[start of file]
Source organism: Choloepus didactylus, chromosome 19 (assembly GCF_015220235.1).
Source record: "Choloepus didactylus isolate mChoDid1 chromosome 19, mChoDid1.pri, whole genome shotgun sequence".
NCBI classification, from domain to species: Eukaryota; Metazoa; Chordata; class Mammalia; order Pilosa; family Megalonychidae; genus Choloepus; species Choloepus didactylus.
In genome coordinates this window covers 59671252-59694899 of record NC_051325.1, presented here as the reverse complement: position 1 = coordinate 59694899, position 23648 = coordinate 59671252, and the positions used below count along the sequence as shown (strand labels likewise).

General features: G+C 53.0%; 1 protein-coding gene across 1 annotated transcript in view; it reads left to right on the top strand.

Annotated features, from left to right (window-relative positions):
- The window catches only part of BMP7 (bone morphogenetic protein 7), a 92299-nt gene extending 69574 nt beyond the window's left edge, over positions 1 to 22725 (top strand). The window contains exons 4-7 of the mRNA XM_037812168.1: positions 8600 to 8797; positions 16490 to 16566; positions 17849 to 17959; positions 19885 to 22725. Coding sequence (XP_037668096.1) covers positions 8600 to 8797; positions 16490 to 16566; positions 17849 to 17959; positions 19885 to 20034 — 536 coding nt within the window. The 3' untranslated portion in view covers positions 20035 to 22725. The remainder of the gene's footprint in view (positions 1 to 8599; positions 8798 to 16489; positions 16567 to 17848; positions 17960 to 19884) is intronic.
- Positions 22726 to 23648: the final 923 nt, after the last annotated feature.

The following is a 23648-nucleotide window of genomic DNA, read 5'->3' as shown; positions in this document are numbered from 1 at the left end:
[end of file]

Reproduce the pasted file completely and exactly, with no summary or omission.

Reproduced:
Source organism: Choloepus didactylus, chromosome 19 (assembly GCF_015220235.1).
Source record: "Choloepus didactylus isolate mChoDid1 chromosome 19, mChoDid1.pri, whole genome shotgun sequence".
NCBI classification, from domain to species: Eukaryota; Metazoa; Chordata; class Mammalia; order Pilosa; family Megalonychidae; genus Choloepus; species Choloepus didactylus.
In genome coordinates this window covers 59671252-59694899 of record NC_051325.1, presented here as the reverse complement: position 1 = coordinate 59694899, position 23648 = coordinate 59671252, and the positions used below count along the sequence as shown (strand labels likewise).

General features: G+C 53.0%; 1 protein-coding gene across 1 annotated transcript in view; it reads left to right on the top strand.

Annotated features, from left to right (window-relative positions):
- The window catches only part of BMP7 (bone morphogenetic protein 7), a 92299-nt gene extending 69574 nt beyond the window's left edge, over positions 1 to 22725 (top strand). The window contains exons 4-7 of the mRNA XM_037812168.1: positions 8600 to 8797; positions 16490 to 16566; positions 17849 to 17959; positions 19885 to 22725. Coding sequence (XP_037668096.1) covers positions 8600 to 8797; positions 16490 to 16566; positions 17849 to 17959; positions 19885 to 20034 — 536 coding nt within the window. The 3' untranslated portion in view covers positions 20035 to 22725. The remainder of the gene's footprint in view (positions 1 to 8599; positions 8798 to 16489; positions 16567 to 17848; positions 17960 to 19884) is intronic.
- Positions 22726 to 23648: the final 923 nt, after the last annotated feature.

The following is a 23648-nucleotide window of genomic DNA, read 5'->3' as shown; positions in this document are numbered from 1 at the left end: